A First-Party Special Needs Trust (SNT) is set up with money that belongs to the person with special needs. This may happen if the person with the special needs was accidentally named a beneficiary outright. Proceeds from a settlement resulting from a lawsuit can go into this type of trust. Usually, this trust is still set up by a parent, grandparent, guardian, or conservator. In order to set up a First-Party Special Needs Trust, a parent, grandparent, guardian, or conservator must go to court. The court will authorize the trust to be set up and then the parent, grandparent, guardian or conservator will sign it. To ensure everything goes smoothly, it is important to consult with an experienced Fairfax Trust Attorney prior to going to court.
The reason to set up this type of trust is to keep the special needs beneficiary on government benefits. There are strict income and asset requirements in place in order to receive state and federal benefits. If the special needs beneficiary is even one dollar over the income or asset limit, they cannot receive benefits until he/she spends it down or fixes the income limits.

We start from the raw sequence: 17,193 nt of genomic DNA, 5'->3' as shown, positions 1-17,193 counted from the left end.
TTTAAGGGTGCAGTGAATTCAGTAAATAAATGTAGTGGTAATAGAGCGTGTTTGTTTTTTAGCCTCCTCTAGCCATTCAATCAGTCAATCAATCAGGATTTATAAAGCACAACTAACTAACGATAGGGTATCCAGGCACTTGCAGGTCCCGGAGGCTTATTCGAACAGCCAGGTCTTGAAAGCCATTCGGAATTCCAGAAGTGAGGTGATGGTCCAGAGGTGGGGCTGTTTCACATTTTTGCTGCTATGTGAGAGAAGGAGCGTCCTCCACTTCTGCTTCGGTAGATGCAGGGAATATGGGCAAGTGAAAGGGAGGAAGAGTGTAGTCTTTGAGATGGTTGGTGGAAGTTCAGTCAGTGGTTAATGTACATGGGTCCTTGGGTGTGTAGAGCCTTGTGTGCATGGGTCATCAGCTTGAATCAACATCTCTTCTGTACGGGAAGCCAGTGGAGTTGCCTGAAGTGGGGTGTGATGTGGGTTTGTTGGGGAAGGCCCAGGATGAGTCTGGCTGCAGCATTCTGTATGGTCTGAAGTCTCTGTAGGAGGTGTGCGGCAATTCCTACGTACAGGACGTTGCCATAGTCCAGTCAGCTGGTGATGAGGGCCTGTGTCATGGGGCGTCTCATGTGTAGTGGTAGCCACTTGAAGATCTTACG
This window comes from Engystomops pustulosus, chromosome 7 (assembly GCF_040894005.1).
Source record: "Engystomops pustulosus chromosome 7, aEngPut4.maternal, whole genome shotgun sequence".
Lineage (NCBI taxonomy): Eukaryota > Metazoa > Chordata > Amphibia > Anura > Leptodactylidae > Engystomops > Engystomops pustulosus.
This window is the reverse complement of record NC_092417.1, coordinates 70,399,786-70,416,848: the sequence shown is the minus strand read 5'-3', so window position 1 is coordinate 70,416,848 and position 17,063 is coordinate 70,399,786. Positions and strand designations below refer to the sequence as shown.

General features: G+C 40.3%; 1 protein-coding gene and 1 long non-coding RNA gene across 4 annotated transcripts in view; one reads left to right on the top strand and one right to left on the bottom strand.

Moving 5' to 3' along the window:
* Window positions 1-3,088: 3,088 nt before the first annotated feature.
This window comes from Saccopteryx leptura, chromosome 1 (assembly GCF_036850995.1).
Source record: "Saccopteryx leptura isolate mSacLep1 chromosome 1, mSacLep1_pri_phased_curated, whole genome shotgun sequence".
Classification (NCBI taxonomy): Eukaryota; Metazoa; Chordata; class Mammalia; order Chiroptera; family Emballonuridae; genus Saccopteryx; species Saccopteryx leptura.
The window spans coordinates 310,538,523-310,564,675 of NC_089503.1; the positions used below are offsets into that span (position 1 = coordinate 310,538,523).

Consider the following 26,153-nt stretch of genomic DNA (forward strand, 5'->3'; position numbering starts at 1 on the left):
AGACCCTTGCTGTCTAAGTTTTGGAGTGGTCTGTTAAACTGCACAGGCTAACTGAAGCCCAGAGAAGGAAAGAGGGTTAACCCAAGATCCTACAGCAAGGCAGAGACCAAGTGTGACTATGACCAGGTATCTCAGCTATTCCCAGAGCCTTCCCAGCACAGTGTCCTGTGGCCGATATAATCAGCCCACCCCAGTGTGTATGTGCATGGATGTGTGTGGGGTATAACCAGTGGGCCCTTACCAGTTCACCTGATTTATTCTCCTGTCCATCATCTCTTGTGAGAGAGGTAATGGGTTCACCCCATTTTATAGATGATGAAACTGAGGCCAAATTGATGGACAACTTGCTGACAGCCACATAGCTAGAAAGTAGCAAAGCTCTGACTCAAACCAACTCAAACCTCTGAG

The main difference with this type of trust is that after the death of the person with special needs, the state and federal government are paid back for the benefits provided to that person during the lifetime of the trust. After the money is paid back, any remaining money can be given to additional beneficiaries designated by the trust drafter.
Both First-Party and a Third-Party Special Needs Trusts allow assets to be set aside to supplement expenses not covered by government benefits. However, there are differences between these two types of trust.
Some characteristic of a First Party SNT are the following:
If you have questions about First-Party SNTs, it’s important to seek help with a qualified Fairfax trust attorney. For more information on this type of trust, contact Rhonda today.